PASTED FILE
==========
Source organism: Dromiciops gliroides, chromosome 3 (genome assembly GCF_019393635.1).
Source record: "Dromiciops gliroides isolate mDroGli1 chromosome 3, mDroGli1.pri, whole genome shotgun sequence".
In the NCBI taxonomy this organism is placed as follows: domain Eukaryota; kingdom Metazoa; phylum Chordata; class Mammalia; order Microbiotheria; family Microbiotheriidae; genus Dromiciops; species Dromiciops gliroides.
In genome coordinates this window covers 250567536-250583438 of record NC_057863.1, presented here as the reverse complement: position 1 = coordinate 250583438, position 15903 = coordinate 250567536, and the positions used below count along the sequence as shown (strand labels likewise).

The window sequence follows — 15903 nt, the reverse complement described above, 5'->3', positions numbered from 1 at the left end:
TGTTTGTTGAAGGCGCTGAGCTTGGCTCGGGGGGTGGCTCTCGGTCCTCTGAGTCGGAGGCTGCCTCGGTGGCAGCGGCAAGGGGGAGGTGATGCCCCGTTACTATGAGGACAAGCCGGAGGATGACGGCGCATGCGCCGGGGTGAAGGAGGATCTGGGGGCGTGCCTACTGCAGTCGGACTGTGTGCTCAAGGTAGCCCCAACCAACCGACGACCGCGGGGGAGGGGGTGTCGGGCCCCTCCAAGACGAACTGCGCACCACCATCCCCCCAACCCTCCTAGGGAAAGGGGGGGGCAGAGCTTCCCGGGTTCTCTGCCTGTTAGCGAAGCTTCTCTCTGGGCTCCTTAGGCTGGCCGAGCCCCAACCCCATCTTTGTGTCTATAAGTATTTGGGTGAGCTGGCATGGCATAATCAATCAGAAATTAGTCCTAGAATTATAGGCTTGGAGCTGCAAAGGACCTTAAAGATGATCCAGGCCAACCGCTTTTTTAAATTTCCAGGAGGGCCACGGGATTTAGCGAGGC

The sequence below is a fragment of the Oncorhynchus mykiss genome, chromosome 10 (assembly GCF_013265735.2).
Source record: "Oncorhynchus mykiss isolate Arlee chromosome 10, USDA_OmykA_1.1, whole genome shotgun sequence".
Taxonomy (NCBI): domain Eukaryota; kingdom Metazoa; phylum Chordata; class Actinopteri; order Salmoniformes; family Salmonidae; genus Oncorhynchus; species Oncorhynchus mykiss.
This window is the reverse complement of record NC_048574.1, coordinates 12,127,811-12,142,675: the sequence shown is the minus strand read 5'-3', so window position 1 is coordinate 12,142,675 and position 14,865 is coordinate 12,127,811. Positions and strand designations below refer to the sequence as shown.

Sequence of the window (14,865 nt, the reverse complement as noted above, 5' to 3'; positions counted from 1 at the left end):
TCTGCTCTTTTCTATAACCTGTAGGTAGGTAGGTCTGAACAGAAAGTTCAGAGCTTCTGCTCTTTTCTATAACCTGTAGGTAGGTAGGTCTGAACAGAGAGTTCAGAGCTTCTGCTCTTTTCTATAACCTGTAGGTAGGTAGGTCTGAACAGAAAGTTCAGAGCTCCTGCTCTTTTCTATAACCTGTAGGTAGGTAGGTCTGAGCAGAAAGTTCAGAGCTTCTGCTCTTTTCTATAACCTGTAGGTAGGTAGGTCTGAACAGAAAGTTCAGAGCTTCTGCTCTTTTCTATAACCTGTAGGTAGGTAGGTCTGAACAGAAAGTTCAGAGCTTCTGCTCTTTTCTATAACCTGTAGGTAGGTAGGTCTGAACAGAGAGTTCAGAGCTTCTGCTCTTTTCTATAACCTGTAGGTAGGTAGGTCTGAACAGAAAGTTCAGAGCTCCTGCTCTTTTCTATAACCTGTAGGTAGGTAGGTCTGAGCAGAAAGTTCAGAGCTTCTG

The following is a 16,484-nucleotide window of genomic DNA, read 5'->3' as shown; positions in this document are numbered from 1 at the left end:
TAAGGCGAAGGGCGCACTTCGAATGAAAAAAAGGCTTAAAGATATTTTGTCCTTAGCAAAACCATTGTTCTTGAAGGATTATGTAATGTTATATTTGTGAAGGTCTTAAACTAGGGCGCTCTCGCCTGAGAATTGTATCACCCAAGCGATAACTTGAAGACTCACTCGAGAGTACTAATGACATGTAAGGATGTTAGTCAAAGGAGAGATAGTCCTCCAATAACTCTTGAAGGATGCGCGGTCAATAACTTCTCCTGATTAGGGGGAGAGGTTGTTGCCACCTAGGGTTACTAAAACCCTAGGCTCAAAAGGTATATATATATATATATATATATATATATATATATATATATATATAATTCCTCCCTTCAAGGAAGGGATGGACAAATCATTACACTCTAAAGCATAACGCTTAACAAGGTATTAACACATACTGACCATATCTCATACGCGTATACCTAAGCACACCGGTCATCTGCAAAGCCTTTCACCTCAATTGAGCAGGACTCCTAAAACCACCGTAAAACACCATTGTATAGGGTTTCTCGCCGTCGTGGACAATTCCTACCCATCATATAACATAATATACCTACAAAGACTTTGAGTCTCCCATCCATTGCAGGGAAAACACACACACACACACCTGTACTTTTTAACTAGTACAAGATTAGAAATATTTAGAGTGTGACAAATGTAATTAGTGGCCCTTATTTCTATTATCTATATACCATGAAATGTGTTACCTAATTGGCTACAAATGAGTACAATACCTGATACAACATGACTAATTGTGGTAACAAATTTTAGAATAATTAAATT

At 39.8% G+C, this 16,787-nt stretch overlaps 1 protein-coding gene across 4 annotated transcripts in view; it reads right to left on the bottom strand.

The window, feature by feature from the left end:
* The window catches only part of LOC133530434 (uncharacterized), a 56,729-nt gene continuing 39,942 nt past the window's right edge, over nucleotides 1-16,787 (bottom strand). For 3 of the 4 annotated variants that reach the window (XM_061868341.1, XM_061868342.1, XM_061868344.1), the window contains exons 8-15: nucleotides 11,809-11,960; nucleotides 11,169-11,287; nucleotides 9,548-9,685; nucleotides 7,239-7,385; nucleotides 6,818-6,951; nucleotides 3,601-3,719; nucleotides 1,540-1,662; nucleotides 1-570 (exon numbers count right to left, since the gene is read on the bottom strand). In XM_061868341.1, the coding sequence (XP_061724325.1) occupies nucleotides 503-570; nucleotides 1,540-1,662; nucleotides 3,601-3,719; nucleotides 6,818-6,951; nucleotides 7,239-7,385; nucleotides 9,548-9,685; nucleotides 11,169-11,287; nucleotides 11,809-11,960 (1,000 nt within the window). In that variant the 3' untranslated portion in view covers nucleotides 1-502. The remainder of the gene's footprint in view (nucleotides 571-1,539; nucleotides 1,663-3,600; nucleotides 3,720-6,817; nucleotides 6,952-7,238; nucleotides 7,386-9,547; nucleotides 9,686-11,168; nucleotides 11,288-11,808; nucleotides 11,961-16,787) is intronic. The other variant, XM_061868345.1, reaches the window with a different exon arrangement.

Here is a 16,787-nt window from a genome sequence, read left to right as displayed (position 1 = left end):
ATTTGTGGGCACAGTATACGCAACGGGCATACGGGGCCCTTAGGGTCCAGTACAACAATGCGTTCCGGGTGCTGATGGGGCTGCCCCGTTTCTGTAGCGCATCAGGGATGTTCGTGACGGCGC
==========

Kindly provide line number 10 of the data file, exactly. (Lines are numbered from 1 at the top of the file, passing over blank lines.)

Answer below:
This window is the reverse complement of record NC_048574.1, coordinates 12,127,811-12,142,675: the sequence shown is the minus strand read 5'-3', so window position 1 is coordinate 12,142,675 and position 14,865 is coordinate 12,127,811. Positions and strand designations below refer to the sequence as shown.